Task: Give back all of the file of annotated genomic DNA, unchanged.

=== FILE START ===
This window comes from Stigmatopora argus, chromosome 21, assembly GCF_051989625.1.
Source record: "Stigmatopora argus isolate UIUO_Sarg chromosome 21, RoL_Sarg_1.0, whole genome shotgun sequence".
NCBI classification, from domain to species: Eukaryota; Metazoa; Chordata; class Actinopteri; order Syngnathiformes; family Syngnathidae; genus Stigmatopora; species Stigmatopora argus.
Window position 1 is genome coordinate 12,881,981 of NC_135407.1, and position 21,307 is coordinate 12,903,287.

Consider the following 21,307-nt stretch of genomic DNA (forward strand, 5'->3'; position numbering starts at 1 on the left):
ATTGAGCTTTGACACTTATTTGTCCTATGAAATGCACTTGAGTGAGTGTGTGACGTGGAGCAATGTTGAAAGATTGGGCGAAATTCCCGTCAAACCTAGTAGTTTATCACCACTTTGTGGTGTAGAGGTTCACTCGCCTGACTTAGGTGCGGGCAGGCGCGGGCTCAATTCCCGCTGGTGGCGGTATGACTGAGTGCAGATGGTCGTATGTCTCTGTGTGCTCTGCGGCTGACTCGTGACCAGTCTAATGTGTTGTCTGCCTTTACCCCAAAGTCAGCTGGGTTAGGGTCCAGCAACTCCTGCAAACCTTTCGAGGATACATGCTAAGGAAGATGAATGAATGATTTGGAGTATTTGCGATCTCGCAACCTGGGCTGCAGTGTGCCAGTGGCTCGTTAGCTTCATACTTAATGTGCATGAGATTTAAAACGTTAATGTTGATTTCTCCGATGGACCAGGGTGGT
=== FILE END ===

This window comes from Stigmatopora argus, chromosome 21, assembly GCF_051989625.1.
Source record: "Stigmatopora argus isolate UIUO_Sarg chromosome 21, RoL_Sarg_1.0, whole genome shotgun sequence".
NCBI classification, from domain to species: Eukaryota; Metazoa; Chordata; class Actinopteri; order Syngnathiformes; family Syngnathidae; genus Stigmatopora; species Stigmatopora argus.
Window position 1 is genome coordinate 12,881,981 of NC_135407.1, and position 21,307 is coordinate 12,903,287.

Consider the following 21,307-nt stretch of genomic DNA (forward strand, 5'->3'; position numbering starts at 1 on the left):
ATTGAGCTTTGACACTTATTTGTCCTATGAAATGCACTTGAGTGAGTGTGTGACGTGGAGCAATGTTGAAAGATTGGGCGAAATTCCCGTCAAACCTAGTAGTTTATCACCACTTTGTGGTGTAGAGGTTCACTCGCCTGACTTAGGTGCGGGCAGGCGCGGGCTCAATTCCCGCTGGTGGCGGTATGACTGAGTGCAGATGGTCGTATGTCTCTGTGTGCTCTGCGGCTGACTCGTGACCAGTCTAATGTGTTGTCTGCCTTTACCCCAAAGTCAGCTGGGTTAGGGTCCAGCAACTCCTGCAAACCTTTCGAGGATACATGCTAAGGAAGATGAATGAATGATTTGGAGTATTTGCGATCTCGCAACCTGGGCTGCAGTGTGCCAGTGGCTCGTTAGCTTCATACTTAATGTGCATGAGATTTAAAACGTTAATGTTGATTTCTCCGATGGACCAGGGTGGT